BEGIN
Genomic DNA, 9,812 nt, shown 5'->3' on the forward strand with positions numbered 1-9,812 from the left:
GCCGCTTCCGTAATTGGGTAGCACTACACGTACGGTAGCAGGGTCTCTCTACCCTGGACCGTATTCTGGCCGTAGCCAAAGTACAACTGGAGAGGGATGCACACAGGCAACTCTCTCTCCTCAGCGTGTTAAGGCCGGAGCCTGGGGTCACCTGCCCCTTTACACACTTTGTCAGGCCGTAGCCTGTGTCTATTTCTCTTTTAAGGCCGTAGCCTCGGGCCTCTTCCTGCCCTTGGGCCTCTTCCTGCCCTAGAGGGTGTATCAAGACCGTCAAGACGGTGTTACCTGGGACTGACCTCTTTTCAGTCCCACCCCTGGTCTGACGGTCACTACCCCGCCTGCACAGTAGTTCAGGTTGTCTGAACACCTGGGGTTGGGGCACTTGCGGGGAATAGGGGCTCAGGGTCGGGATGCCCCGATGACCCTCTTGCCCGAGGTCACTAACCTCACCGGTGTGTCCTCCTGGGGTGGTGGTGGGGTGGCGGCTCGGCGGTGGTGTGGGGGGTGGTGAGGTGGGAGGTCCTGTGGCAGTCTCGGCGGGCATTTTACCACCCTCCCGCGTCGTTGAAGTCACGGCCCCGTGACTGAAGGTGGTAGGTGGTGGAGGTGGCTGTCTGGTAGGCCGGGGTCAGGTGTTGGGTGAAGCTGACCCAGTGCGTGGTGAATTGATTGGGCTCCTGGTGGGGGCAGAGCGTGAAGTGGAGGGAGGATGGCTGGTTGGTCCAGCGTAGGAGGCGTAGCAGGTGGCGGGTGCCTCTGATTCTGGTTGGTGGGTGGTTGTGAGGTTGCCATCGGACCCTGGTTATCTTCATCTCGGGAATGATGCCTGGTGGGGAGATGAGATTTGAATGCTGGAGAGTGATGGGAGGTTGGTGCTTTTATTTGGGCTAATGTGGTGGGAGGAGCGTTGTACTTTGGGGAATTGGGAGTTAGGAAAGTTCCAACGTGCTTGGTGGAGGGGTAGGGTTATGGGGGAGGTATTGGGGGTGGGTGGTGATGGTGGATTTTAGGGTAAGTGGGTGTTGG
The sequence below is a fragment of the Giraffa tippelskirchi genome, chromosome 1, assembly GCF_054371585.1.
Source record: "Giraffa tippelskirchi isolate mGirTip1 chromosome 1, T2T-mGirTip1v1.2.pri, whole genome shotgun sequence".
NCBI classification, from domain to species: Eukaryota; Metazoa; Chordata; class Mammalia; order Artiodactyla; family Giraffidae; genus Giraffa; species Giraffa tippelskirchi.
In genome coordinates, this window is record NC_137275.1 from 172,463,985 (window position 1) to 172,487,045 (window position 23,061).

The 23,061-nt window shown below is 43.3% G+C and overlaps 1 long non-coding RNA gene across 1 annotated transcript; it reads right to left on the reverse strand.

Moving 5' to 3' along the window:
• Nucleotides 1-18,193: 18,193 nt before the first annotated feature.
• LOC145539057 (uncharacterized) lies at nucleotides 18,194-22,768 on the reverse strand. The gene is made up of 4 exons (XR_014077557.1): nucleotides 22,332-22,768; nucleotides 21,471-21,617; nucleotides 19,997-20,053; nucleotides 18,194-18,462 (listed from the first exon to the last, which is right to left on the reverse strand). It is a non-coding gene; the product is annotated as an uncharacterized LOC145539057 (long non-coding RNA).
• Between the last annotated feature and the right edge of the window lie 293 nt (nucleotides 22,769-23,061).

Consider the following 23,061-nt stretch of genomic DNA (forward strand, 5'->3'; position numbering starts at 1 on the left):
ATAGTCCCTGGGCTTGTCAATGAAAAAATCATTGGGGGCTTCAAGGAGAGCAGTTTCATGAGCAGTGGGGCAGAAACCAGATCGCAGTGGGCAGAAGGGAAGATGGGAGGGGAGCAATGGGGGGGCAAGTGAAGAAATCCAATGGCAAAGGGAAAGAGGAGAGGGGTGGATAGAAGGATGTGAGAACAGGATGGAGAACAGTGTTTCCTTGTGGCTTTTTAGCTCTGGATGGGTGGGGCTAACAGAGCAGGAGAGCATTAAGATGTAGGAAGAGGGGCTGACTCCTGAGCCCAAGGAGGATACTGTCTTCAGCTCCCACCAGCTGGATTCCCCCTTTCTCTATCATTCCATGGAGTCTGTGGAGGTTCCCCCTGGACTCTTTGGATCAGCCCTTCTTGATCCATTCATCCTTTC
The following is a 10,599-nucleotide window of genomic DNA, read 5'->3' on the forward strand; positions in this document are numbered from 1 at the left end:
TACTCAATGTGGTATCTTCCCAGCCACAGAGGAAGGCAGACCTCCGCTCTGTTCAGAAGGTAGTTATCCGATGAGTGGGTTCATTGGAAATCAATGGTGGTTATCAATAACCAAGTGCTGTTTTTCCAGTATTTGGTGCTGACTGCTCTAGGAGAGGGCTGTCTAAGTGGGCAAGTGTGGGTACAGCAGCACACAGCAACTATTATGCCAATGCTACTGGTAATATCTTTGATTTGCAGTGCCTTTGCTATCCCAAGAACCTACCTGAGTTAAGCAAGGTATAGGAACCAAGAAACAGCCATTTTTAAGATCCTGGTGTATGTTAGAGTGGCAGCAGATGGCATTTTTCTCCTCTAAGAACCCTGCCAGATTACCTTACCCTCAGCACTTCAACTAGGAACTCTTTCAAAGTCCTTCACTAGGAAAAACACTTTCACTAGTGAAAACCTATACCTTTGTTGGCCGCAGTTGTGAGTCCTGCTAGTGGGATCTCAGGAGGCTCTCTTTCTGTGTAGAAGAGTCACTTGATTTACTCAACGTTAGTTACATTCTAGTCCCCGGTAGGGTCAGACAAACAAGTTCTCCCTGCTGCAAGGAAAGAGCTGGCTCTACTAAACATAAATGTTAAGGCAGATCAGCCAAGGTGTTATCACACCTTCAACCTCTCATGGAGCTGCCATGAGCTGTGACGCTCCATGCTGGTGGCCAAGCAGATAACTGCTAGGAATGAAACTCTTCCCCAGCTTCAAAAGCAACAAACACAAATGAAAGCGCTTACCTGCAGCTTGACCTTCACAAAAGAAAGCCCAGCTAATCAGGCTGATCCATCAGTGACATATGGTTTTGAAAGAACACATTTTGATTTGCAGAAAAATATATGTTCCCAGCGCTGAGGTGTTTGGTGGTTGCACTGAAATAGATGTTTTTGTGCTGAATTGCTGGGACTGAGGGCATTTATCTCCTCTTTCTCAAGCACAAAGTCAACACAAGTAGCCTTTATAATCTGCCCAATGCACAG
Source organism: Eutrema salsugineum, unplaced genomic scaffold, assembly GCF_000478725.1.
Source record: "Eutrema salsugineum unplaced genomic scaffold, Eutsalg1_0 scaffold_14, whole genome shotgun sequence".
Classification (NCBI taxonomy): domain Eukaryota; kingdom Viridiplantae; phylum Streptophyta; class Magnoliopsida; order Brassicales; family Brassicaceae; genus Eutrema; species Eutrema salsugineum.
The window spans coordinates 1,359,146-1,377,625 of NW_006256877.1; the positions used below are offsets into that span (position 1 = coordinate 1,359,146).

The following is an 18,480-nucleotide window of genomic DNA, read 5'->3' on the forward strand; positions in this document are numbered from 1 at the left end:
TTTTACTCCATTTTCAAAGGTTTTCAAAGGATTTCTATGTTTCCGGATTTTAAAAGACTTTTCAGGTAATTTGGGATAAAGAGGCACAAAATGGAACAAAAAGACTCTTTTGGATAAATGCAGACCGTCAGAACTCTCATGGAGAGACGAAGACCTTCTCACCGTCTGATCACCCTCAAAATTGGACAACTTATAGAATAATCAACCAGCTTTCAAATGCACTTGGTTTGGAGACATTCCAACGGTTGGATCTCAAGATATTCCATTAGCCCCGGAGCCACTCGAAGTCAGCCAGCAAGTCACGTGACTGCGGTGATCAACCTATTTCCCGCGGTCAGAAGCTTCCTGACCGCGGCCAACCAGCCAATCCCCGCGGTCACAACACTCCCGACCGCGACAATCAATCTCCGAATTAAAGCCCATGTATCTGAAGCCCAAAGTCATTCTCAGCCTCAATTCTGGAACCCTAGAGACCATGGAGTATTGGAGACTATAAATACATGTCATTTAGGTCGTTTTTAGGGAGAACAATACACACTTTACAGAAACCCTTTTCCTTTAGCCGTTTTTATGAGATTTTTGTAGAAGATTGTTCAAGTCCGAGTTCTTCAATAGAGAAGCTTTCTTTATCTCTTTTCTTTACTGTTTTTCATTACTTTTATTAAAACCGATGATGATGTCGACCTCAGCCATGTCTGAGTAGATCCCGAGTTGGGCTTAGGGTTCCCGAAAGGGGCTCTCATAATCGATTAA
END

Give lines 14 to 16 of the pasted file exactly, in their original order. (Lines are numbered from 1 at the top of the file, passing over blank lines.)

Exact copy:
The following is a 10,599-nucleotide window of genomic DNA, read 5'->3' on the forward strand; positions in this document are numbered from 1 at the left end:
TACTCAATGTGGTATCTTCCCAGCCACAGAGGAAGGCAGACCTCCGCTCTGTTCAGAAGGTAGTTATCCGATGAGTGGGTTCATTGGAAATCAATGGTGGTTATCAATAACCAAGTGCTGTTTTTCCAGTATTTGGTGCTGACTGCTCTAGGAGAGGGCTGTCTAAGTGGGCAAGTGTGGGTACAGCAGCACACAGCAACTATTATGCCAATGCTACTGGTAATATCTTTGATTTGCAGTGCCTTTGCTATCCCAAGAACCTACCTGAGTTAAGCAAGGTATAGGAACCAAGAAACAGCCATTTTTAAGATCCTGGTGTATGTTAGAGTGGCAGCAGATGGCATTTTTCTCCTCTAAGAACCCTGCCAGATTACCTTACCCTCAGCACTTCAACTAGGAACTCTTTCAAAGTCCTTCACTAGGAAAAACACTTTCACTAGTGAAAACCTATACCTTTGTTGGCCGCAGTTGTGAGTCCTGCTAGTGGGATCTCAGGAGGCTCTCTTTCTGTGTAGAAGAGTCACTTGATTTACTCAACGTTAGTTACATTCTAGTCCCCGGTAGGGTCAGACAAACAAGTTCTCCCTGCTGCAAGGAAAGAGCTGGCTCTACTAAACATAAATGTTAAGGCAGATCAGCCAAGGTGTTATCACACCTTCAACCTCTCATGGAGCTGCCATGAGCTGTGACGCTCCATGCTGGTGGCCAAGCAGATAACTGCTAGGAATGAAACTCTTCCCCAGCTTCAAAAGCAACAAACACAAATGAAAGCGCTTACCTGCAGCTTGACCTTCACAAAAGAAAGCCCAGCTAATCAGGCTGATCCATCAGTGACATATGGTTTTGAAAGAACACATTTTGATTTGCAGAAAAATATATGTTCCCAGCGCTGAGGTGTTTGGTGGTTGCACTGAAATAGATGTTTTTGTGCTGAATTGCTGGGACTGAGGGCATTTATCTCCTCTTTCTCAAGCACAAAGTCAACACAAGTAGCCTTTATAATCTGCCCAATGCACAG
Source organism: Eutrema salsugineum, unplaced genomic scaffold, assembly GCF_000478725.1.